Tuesday, December 6, 2011
My most influential article, one that I know for a fact has defined a debate in my field, has only 13 citations on google scholar. Because of this article, I was well-known in Spain even before Apocryphal Lorca. Many people disagree with this article, but that's ok with me, because you can't be deliberately controversial and then expect agreement.
Some of these citations are me, citing my own article. Others don't seem to be citing me at all, or cite me only tangentially. Apocryphal Lorca has two citations, one from another article by me and one from the introduction to the special issue on Lorca in which my article appears. I guess the impact of this book is also non-existent, even though numerous people have written to me about it, how they have used in their courses, etc...
Monday, December 5, 2011
Never mind that you spent time and effort to craft a very careful letter of recommendation that includes all the information, but conveyed with more nuance and art. I noticed this last year or the year before. It never happened to me before.
I experience high levels of autonomy in my job. Nobody tells me what I have to write about, and I can design courses of my own that reflect my own interests. Aside from class time, office hours, and a few meetings, I can organize my time however I want. I am trying to think of a job with as much autonomy as mine and I cannot think of one.
Autonomy also brings competence, in the sense that I can be responsible for my own areas of competence, developing them with no interference from anyone else.
Relatedness, in contrast, is a sore point. I have a hard time "relating" to students sometimes (to use a favorite word of theirs). I don't collaborate on research with anyone. I like my colleagues very much but I don't spend a lot of time with them every day. Autonomy and relatedness are inversely correlated much of the time. I value autonomy very highly, but I am suffering a bit from the isolation of academic life, especially since my personal life is rather miserable too.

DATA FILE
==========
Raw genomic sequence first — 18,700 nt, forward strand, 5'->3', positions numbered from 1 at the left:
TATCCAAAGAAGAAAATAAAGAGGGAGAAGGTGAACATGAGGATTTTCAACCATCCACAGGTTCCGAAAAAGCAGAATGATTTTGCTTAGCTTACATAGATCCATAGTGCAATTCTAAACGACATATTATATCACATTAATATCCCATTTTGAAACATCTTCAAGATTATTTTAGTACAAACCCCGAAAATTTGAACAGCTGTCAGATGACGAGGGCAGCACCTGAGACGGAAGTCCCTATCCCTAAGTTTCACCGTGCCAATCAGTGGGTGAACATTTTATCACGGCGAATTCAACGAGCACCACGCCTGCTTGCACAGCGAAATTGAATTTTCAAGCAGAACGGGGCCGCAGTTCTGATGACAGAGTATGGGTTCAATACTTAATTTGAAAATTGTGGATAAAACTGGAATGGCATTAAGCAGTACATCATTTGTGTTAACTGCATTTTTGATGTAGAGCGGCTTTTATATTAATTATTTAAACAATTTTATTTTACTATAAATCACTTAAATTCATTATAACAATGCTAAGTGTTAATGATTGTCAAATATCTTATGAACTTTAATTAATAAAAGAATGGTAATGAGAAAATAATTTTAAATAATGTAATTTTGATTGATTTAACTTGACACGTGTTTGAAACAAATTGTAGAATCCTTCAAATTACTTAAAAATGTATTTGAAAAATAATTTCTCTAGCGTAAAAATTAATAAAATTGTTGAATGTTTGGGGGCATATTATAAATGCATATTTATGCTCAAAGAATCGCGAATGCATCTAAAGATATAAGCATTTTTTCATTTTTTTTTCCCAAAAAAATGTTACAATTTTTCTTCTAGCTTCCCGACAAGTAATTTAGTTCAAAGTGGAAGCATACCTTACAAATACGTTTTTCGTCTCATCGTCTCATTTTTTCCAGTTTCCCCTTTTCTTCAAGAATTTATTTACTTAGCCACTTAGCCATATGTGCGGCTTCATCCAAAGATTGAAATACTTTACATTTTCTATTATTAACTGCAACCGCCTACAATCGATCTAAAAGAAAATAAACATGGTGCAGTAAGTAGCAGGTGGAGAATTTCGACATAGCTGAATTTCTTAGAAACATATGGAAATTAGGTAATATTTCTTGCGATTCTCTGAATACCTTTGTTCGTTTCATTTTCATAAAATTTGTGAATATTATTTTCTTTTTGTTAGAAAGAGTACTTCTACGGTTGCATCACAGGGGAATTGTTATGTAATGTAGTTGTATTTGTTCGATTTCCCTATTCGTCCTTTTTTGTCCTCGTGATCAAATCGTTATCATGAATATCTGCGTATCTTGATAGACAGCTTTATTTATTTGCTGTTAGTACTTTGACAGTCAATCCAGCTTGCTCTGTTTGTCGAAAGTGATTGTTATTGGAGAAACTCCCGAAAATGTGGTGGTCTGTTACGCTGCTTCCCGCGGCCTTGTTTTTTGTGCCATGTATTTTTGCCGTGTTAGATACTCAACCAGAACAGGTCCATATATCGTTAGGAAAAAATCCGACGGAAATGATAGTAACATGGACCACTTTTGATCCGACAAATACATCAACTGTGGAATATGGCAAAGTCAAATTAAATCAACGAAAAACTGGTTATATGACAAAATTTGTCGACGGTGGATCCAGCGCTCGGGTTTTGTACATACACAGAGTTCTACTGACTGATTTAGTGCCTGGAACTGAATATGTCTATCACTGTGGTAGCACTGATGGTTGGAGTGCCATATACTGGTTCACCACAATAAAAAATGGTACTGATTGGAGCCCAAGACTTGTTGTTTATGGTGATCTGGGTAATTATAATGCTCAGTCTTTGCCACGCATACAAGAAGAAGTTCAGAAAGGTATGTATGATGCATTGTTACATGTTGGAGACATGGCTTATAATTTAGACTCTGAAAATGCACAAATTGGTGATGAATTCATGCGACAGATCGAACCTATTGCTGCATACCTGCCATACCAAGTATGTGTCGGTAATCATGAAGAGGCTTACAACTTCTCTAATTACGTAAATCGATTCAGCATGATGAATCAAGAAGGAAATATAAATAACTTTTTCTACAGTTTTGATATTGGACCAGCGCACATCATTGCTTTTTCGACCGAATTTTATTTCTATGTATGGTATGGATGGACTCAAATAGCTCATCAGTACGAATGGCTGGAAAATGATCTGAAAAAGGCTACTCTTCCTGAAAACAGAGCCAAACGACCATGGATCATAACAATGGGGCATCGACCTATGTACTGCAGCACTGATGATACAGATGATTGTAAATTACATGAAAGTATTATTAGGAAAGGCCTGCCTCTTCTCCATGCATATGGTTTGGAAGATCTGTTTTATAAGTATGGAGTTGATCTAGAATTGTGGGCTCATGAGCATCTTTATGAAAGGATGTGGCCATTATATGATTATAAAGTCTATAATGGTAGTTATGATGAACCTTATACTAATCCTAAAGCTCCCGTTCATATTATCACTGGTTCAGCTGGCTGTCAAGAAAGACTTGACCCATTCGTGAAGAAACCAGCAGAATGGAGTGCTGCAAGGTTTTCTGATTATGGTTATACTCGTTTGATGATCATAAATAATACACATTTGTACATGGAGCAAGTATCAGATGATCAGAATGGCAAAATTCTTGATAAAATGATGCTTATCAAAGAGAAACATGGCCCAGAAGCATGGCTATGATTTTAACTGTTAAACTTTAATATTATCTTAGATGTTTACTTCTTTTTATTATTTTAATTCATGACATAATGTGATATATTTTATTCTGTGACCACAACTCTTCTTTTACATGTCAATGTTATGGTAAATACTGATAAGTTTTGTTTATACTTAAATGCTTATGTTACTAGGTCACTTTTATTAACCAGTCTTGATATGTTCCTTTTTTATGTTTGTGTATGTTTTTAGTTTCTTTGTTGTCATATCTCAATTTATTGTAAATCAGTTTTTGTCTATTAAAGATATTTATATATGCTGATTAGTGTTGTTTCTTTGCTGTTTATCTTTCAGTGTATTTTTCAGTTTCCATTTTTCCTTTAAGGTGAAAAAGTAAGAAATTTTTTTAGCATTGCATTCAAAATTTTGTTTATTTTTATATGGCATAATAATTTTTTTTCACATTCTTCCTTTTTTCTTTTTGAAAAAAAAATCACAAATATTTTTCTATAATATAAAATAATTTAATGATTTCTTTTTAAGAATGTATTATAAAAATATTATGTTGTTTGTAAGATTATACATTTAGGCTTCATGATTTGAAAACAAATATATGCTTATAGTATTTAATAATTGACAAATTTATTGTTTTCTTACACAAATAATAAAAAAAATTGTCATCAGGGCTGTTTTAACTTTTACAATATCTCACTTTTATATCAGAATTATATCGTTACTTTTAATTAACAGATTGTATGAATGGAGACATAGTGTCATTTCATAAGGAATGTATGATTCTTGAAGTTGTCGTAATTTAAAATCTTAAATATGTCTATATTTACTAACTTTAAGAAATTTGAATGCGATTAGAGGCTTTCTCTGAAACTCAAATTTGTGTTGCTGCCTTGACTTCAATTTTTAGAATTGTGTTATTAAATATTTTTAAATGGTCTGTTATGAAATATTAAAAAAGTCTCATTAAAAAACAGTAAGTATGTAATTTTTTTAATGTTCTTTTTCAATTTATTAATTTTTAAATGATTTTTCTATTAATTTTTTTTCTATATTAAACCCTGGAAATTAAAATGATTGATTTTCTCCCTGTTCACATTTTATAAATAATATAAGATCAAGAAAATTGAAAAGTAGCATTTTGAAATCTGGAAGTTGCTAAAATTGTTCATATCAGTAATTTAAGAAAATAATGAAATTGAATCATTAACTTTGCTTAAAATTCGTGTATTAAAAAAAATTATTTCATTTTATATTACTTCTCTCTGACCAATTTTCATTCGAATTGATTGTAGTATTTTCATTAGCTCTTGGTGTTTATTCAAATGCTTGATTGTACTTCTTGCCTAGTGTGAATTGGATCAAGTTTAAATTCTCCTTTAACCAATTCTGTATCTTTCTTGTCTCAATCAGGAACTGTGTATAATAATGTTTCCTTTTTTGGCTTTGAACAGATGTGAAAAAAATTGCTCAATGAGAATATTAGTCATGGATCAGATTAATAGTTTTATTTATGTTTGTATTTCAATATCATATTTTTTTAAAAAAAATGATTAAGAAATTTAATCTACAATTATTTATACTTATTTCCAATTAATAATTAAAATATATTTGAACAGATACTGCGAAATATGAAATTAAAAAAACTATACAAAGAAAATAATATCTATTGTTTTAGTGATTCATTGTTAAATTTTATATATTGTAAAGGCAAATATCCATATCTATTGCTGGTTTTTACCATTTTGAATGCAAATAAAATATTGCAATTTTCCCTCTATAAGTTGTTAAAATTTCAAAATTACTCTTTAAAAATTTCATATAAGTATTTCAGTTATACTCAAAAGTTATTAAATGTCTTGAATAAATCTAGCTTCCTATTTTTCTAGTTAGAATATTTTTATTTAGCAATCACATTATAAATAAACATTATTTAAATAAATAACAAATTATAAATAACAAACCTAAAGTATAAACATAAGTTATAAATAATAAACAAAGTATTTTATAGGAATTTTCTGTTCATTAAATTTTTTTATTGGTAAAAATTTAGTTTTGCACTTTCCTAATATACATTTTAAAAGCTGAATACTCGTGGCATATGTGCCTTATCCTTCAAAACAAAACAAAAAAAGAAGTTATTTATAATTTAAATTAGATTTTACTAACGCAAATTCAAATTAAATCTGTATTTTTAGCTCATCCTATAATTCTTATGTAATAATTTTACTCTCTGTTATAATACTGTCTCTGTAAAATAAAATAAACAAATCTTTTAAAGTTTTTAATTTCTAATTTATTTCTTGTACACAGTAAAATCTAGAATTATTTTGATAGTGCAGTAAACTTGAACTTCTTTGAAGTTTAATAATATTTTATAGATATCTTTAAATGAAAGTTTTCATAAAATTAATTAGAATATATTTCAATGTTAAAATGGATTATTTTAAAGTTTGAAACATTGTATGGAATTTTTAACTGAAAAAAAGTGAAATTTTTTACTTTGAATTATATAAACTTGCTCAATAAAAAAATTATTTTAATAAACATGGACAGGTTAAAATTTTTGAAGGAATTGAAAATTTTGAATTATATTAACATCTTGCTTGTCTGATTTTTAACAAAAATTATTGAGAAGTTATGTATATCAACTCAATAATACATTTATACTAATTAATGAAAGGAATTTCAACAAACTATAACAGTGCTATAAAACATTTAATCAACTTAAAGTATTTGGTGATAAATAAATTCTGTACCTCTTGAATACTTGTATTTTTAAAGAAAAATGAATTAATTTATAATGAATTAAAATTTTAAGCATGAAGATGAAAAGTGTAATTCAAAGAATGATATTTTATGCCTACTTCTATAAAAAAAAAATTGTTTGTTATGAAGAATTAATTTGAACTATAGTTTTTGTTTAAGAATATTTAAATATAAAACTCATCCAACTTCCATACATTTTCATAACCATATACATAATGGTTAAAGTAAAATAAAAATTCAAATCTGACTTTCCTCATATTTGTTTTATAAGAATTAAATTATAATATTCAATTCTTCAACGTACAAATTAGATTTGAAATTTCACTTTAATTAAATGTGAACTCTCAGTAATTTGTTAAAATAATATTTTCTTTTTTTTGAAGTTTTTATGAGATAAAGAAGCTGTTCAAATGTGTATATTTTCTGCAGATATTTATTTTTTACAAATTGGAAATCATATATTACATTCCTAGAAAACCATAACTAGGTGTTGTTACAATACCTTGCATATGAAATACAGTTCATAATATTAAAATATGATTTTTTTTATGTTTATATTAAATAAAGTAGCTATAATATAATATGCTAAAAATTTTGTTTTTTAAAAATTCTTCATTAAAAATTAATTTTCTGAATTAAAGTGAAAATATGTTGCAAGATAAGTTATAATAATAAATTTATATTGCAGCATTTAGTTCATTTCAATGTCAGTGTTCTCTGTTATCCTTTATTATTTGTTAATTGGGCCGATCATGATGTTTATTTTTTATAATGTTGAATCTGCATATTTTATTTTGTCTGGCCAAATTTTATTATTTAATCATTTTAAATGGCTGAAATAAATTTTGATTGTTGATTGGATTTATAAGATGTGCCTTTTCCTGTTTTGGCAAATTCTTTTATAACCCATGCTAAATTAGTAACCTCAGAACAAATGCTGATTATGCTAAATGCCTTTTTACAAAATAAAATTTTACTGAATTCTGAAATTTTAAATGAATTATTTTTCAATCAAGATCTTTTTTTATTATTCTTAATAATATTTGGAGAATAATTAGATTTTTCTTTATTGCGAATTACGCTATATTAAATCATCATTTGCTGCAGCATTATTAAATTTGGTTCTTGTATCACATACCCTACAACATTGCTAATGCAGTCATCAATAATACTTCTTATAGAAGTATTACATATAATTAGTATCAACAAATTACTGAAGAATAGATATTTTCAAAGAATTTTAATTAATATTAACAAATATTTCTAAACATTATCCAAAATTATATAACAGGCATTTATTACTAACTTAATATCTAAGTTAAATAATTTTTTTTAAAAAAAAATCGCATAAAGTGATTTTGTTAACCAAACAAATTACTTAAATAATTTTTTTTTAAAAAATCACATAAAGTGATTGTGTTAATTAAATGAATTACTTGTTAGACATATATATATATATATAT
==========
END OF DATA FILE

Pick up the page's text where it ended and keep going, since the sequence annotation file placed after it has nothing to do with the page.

I know it takes a long time to get a PhD. But let's think for a moment about what level of erudition it takes to be a "doctor," or learned one, in literature. There are few prodigies in scholarship, because it takes time to absorb knowledge and develop originality. An originality based not on disconnection from the field, but from deep absorption.
Berman also proposes a kind of fixed, lockstep curriculum, streamlined to allow for quick progress. So students would not be exposed to the research of their faculty members (courses based on the interests of the faculty) but a kind of one-size-fits-all approach that would make graduate teaching deadly for all concerned. This streamlined approach would not have allowed Jill and I to do our "poetry and performance" seminar, for example.
In place of a dissertation, Berman proposes three articles. In practice, this would amount to three seminar papers. The so-called PhD would not really be an expert in anything in particular, having written 75 pages rather than 250. He or she would never have been exposed to the original research of the faculty, and so wouldn't have a clue to what research really is.
Why do we elect literature haters to the presidency of the MLA? People who have contempt for the life of the mind? First it as MLP, then Gerald Graff, and now Berman.
Sunday, December 4, 2011
(I found this through Tanya's facebook feed.) I am quoting these habits and then interpreting them for my own purposes.
"Consuming more than you create"
Obviously, as scholars we have to do more reading than writing, in number of pages for example. But an example of consuming more than you create might be spending most of your research time reading and procrastinating rather than beginning to write. The minute I have an idea for an article, I begin to write it. I then read in order to find the answers that I need to include in the article I am already writing.